Pressure (P), temperature (T), and humidity (H) are physical key parameters of great relevance for various applications such as in distributed diagnostics, robotics, electronic skins, functional clothing, and many other Internet-of-Things (IoT) solutions. Previous studies on monitoring and recording these three parameters have focused on the integration of three individual single-parameter sensors into an electronic circuit, also comprising dedicated sense amplifiers, signal processing, and communication interfaces. To limit complexity in, e.g., multifunctional IoT systems, and thus reducing the manufacturing costs of such sensing/communication outposts, it is desirable to achieve one single-sensor device that simultaneously or consecutively measures P–T–H without cross-talks in the sensing functionality. Herein, a novel organic mixed ion–electron conducting aerogel is reported, which can sense P–T–H with minimal cross-talk between the measured parameters. The exclusive read-out of the three individual parameters is performed electronically in one single device configuration and is enabled by the use of a novel strategy that combines electronic and ionic Seebeck effect along with mixed ion–electron conduction in an elastic aerogel. The findings promise for multipurpose IoT technology with reduced complexity and production costs, features that are highly anticipated in distributed diagnostics, monitoring, safety, and security applications. © 2019 The Authors.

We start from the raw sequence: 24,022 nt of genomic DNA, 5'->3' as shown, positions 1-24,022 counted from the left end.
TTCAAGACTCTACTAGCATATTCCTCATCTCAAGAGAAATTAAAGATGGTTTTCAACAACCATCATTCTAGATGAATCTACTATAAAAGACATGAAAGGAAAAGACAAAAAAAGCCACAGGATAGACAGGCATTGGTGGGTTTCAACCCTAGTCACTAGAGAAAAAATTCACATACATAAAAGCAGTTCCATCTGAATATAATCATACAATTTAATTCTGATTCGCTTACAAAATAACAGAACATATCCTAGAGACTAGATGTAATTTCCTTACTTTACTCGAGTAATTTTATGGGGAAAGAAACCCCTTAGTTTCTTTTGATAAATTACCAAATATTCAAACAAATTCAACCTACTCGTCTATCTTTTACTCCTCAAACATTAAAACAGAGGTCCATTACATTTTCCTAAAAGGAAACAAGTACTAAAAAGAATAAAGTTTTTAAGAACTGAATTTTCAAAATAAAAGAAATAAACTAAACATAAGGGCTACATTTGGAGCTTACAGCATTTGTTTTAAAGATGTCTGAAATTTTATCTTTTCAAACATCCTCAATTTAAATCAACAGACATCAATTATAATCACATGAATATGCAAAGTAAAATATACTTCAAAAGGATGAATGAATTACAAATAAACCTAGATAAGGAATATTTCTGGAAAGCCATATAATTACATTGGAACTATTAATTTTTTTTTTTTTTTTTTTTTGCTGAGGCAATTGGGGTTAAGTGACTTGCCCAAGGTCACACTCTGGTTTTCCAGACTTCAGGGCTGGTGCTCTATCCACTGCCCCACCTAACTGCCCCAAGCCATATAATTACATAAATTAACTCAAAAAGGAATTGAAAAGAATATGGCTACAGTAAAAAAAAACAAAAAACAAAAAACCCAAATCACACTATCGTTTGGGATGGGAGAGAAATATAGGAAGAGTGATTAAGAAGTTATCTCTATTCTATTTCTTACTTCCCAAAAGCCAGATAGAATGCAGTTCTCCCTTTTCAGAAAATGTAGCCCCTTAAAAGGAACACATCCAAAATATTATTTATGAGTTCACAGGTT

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  • 20.
    Isacsson, Patrik Anders Gustav
    et al.
    Linköping University, Sweden.
    Björk, Elisabeth
    RISE Research Institutes of Sweden, Bioekonomi och hälsa, Massa, papper och förpackningar.
    Capanema, Ewellyn
    RISE Research Institutes of Sweden, Bioekonomi och hälsa, Material- och ytdesign.
    Granberg, Hjalmar
    RISE Research Institutes of Sweden, Bioekonomi och hälsa, Material- och ytdesign.
    Engquist, Isak
    Linköping University, Sweden.
    Electrochemical characteristics of lignin in CTMP for paper battery electrodes.2024Ingår i: ChemSusChem, ISSN 1864-5631, E-ISSN 1864-564X, artikel-id e202400222Artikel i tidskrift (Refereegranskat)
    Abstract [en]